There are plenty of places where you can find the specification of the Rule 5 process. The basic outline of the plan was intended for players to find additional avenues to reach the majors, when a team limits the chances of a player making the parent club. There are three basic principles that make minor league players subjected to this process.
Major League Phase:
1. The minor league player is left unprotected off the the 40 man roster as of November 20th when the roster has to be submitted to the Major league front office.
2. Left unprotected and 4 years of MilB service at age 19 or older. This is typically JC and 4 year college drafted players.
3. Left unprotected and 5 years of MilB service at age 16-18 years. These are typically international free agents and drafted high school seniors.
Minor League Phase:
In addition to the qualification rules of the major league phase, teams can protect 38 players on their AAA roster and 37 players AA.
All teams do a solid job identifying their best prospects and stash away the top 75 players. Usually, it is pitching that is selected at the AAA and AA phases to help with depth.
Below is a list of the higher profile minor league Orioles that could be subjected to their 1st waiver process, if not protected by the Orioles on the 40 man roster before November 20th. I think all fit within the top 75 prospects and should not be subjected to the AAA or AA phase, but stranger things have happened.
Hoes was always a tool driven prospect that could hit, good glove, good enough not to be a clogger on the base paths. He could not find a home on the field and the defensive focus was holding back any growth with the bat. He spent his first three season up and down, hot and cold. It was not until working with Denny Hocking that I started to see the hip/torso separation in his game and the bat trending North. He is an above average contact hitter that may find a power stroke later in his development. I see the path and extension that could get it to slightly below average, who knows if he ends up 10 pounds heavier 27-30 years old. He is isolated to the outfield, really not enough arm to play in RF. His range and glove hold their own in left and there is a chance for high contact rate with the bat. If the contact stays high and he plays sound defense, he could be an tick above replacement level. He could be an everyday, really solid 4th outfielder who could hit off the bench.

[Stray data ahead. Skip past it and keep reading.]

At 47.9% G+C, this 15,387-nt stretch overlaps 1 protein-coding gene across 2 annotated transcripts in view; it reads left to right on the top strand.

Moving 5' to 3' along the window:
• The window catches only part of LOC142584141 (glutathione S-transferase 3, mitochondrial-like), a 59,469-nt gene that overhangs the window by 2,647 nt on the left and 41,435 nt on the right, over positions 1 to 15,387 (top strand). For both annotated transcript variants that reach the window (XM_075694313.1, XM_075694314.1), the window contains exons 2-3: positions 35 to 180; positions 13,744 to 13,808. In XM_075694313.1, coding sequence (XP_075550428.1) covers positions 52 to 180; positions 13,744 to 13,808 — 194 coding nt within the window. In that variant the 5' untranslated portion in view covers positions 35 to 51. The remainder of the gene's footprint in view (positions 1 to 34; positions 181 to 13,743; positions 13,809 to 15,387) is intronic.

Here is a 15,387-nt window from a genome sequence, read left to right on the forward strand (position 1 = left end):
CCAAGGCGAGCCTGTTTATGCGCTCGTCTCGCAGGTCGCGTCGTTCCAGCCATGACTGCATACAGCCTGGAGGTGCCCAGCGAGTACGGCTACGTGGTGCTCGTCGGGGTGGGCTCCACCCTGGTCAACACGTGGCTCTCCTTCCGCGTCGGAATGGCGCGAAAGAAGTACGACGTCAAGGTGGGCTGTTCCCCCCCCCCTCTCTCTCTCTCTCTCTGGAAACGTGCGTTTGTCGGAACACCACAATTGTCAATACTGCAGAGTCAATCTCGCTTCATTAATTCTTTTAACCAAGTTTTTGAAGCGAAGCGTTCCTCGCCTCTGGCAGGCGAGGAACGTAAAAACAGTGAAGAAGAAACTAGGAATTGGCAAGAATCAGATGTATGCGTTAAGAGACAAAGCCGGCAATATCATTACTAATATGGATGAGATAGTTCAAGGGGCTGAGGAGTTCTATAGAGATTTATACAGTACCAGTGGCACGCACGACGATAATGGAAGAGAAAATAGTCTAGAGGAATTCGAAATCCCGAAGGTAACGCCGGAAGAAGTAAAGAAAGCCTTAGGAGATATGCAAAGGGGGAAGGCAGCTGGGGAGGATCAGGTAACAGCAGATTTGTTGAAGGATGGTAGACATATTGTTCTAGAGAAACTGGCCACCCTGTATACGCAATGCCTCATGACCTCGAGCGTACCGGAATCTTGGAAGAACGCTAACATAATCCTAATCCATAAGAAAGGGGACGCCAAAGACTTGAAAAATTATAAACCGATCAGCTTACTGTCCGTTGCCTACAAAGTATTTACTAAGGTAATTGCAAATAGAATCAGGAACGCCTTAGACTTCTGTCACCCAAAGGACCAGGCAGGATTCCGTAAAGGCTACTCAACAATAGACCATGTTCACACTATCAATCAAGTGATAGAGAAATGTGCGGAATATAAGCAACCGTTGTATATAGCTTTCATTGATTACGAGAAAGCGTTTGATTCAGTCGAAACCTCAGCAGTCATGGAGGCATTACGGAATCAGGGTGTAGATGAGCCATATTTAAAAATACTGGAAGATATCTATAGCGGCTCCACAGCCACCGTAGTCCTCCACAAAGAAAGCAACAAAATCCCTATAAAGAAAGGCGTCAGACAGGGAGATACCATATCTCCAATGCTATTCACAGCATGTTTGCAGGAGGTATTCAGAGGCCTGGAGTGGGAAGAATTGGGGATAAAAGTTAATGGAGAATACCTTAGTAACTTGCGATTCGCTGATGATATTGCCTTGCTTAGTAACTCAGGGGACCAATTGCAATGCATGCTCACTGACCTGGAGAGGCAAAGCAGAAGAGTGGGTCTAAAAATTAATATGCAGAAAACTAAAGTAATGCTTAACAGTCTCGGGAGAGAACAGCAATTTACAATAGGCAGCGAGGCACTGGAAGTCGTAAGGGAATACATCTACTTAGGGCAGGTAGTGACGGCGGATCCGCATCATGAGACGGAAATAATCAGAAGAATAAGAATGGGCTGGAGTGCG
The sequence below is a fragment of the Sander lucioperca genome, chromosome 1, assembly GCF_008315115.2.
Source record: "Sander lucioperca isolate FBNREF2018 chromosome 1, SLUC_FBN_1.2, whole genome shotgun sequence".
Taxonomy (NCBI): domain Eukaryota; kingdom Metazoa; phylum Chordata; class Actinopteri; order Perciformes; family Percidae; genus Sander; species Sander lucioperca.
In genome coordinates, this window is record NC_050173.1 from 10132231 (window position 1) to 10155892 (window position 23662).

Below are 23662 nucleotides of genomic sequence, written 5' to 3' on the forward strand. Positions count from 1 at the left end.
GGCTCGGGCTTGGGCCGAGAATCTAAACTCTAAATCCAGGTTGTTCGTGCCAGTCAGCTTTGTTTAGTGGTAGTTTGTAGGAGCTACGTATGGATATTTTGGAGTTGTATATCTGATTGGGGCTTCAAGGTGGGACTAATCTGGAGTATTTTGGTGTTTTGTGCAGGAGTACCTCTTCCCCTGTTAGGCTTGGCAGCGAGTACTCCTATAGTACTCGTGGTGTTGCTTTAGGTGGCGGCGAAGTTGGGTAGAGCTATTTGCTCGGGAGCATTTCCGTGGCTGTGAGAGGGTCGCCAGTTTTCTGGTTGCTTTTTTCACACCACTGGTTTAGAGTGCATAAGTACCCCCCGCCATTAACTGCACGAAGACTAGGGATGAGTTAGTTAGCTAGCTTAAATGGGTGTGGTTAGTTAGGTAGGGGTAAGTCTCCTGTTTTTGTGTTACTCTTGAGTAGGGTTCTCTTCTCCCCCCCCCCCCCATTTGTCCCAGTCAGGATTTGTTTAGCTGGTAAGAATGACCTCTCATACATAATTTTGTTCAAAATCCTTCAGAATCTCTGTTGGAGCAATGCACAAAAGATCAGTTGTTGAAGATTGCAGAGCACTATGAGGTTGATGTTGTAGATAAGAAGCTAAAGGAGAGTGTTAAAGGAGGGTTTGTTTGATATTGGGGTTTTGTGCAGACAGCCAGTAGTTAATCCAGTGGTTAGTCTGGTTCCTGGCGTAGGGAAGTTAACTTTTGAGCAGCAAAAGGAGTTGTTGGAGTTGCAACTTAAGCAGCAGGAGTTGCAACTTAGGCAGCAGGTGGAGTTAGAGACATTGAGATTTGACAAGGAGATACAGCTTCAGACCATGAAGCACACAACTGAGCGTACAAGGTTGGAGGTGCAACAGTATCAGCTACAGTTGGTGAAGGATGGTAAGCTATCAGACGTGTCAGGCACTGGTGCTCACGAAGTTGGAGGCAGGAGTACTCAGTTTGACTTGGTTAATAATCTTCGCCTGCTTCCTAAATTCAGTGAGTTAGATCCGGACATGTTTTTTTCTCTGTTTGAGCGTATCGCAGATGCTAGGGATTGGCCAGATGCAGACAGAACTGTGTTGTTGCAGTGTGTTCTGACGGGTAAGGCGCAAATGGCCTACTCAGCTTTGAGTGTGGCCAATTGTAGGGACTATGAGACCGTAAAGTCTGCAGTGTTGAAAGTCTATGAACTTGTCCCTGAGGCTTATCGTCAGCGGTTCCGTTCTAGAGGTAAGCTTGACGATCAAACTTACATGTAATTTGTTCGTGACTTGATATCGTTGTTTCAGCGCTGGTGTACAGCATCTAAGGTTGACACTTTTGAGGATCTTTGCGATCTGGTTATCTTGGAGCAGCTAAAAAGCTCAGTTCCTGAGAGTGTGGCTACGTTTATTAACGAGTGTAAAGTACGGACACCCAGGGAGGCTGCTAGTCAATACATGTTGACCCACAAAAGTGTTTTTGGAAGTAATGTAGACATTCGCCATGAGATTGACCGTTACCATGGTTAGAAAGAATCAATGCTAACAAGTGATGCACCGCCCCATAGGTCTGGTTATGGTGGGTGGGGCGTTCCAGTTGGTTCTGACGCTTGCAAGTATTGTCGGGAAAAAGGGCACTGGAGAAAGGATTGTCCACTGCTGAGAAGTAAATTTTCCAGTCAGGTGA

Seeing the improvements this season, almost plus contact rate, and bat speed that has ability, I think the Orioles end up protecting him. It could be between him and Avery, with Avery providing speed that is always useful on the bench. If exposed, he is that player teams take a flier on with one tool and versatility in the field. While not a regular, he could play 3B, RF, CF in a pinch. He will Surely be on the AAA list, so strictly subjected to MLB phase.
Bobby always impressed me with his mentality on the hill. He has a good no quit type of game in him. He should be a heavy innings-eater pitcher that could live off his FB, CH, CB. He had a minor bone spur injury this summer. After surgery to shave down the bone growth irritation, Bobby is currently rehabbing the injury in Sarasota. The issue could have been a major factor in his command of the fastball and curve, which has seemed to be his kicker the last two seasons. When on his game, the curve is a knockout pitch, and there is very deceptive action between the fastball and change up. The action on the change up is good enough now that it is an effective offering at the major league level. At his best, he can ride it low and often. The hope is the bone spur was the main issue why his pitches rode high often. I see a pitcher that could sit 3-4 in the rotation and get ground balls in bunches. He will be worth monitoring because if his command comes back in the spring, he could be a factor in the rotation or bullpen with the Orioles.
Teams may be slightly scared to take an arm that is coming off surgery, but most know bone spurs are not something that throws up red flags, more open ended questions. He is that player who could flourish in a bullpen and teams could use an arm that may read 94-95 mph in one inning stints with a knockout curve. Teams may be tempted if they know Bobby is completely healthy, and he could be the type teams are willing to take a risk on if left unprotected. He will surely be on AAA list, so strictly subjected to MLB phase.
Power left handed pitcher, check. Ability to get out left handed batters, check. If not for a UCL injury that required Tommy John Surgery, he would easily have been a candidate as a left handed pitcher in the Orioles bullpen this season. Tolliver has an impressive arm for his size and is very strong. However, the delivery placed a good deal of torque on his arm. He is currently in Sarasota rehabbing his elbow and all signs is that he should be an arm to watch out. His speed and ability to keep it low inducing high ground balls will always be in high demand.
I would be shocked if he were left unprotected in the AAA or AA phase, as left handed pitchers that can touch 96 mph do not know on trees. He is also the type of player that a team in need of a LOOGY could take a shot in the dark at. He needs to be brought back slowly in 2013, so I do not think he gets selected and could be a factor in the Orioles at some stage later next season. I think he will be reserved on one of the minor league lists, but he would surely be selected if not protected.
Another player who had trouble staying healthy. He has faced multiple arm issues since his days with the Rice Owls. He has seen cysts, tendinitis, and a number of minor hiccups with the shoulder as a professional. Berry is mainly a two pitch guy with a low 90s fastball and solid 11/7 curve, and he is showcasing mainly as a back of the bullpen arm. He has decent deception, shows an arsenal that gets out both sides effectively, and can command the ball well enough to be an effective 6th-7th inning reliever.